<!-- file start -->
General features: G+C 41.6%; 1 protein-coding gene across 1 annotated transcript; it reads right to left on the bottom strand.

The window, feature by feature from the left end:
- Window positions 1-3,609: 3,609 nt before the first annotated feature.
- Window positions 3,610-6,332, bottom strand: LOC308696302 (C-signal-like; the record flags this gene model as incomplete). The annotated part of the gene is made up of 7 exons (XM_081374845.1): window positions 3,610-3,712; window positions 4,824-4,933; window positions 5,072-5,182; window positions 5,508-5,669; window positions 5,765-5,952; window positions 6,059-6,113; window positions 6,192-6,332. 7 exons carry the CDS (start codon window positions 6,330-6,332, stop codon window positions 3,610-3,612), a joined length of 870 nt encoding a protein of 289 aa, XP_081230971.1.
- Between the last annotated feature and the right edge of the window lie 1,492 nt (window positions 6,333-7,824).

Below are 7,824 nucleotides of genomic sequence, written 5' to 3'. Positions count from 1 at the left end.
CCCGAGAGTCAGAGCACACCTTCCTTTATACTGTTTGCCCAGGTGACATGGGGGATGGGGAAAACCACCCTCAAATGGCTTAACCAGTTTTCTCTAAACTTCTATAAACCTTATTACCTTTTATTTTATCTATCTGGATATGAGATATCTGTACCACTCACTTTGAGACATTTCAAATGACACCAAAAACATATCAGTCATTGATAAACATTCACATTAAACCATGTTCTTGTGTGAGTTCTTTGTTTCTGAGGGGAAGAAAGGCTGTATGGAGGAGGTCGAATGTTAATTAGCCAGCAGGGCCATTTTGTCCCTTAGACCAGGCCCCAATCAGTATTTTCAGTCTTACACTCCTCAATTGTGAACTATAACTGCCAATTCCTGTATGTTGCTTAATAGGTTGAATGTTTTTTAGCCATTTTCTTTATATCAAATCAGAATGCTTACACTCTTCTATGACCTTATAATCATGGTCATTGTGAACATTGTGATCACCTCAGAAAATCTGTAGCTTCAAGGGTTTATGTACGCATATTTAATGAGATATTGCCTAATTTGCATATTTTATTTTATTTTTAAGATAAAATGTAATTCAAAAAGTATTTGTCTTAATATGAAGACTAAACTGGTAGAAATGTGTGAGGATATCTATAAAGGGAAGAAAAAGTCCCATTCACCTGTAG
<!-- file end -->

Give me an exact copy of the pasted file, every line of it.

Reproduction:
General features: G+C 41.6%; 1 protein-coding gene across 1 annotated transcript; it reads right to left on the bottom strand.

The window, feature by feature from the left end:
- Window positions 1-3,609: 3,609 nt before the first annotated feature.
- Window positions 3,610-6,332, bottom strand: LOC308696302 (C-signal-like; the record flags this gene model as incomplete). The annotated part of the gene is made up of 7 exons (XM_081374845.1): window positions 3,610-3,712; window positions 4,824-4,933; window positions 5,072-5,182; window positions 5,508-5,669; window positions 5,765-5,952; window positions 6,059-6,113; window positions 6,192-6,332. 7 exons carry the CDS (start codon window positions 6,330-6,332, stop codon window positions 3,610-3,612), a joined length of 870 nt encoding a protein of 289 aa, XP_081230971.1.
- Between the last annotated feature and the right edge of the window lie 1,492 nt (window positions 6,333-7,824).

Below are 7,824 nucleotides of genomic sequence, written 5' to 3'. Positions count from 1 at the left end.
CCCGAGAGTCAGAGCACACCTTCCTTTATACTGTTTGCCCAGGTGACATGGGGGATGGGGAAAACCACCCTCAAATGGCTTAACCAGTTTTCTCTAAACTTCTATAAACCTTATTACCTTTTATTTTATCTATCTGGATATGAGATATCTGTACCACTCACTTTGAGACATTTCAAATGACACCAAAAACATATCAGTCATTGATAAACATTCACATTAAACCATGTTCTTGTGTGAGTTCTTTGTTTCTGAGGGGAAGAAAGGCTGTATGGAGGAGGTCGAATGTTAATTAGCCAGCAGGGCCATTTTGTCCCTTAGACCAGGCCCCAATCAGTATTTTCAGTCTTACACTCCTCAATTGTGAACTATAACTGCCAATTCCTGTATGTTGCTTAATAGGTTGAATGTTTTTTAGCCATTTTCTTTATATCAAATCAGAATGCTTACACTCTTCTATGACCTTATAATCATGGTCATTGTGAACATTGTGATCACCTCAGAAAATCTGTAGCTTCAAGGGTTTATGTACGCATATTTAATGAGATATTGCCTAATTTGCATATTTTATTTTATTTTTAAGATAAAATGTAATTCAAAAAGTATTTGTCTTAATATGAAGACTAAACTGGTAGAAATGTGTGAGGATATCTATAAAGGGAAGAAAAAGTCCCATTCACCTGTAG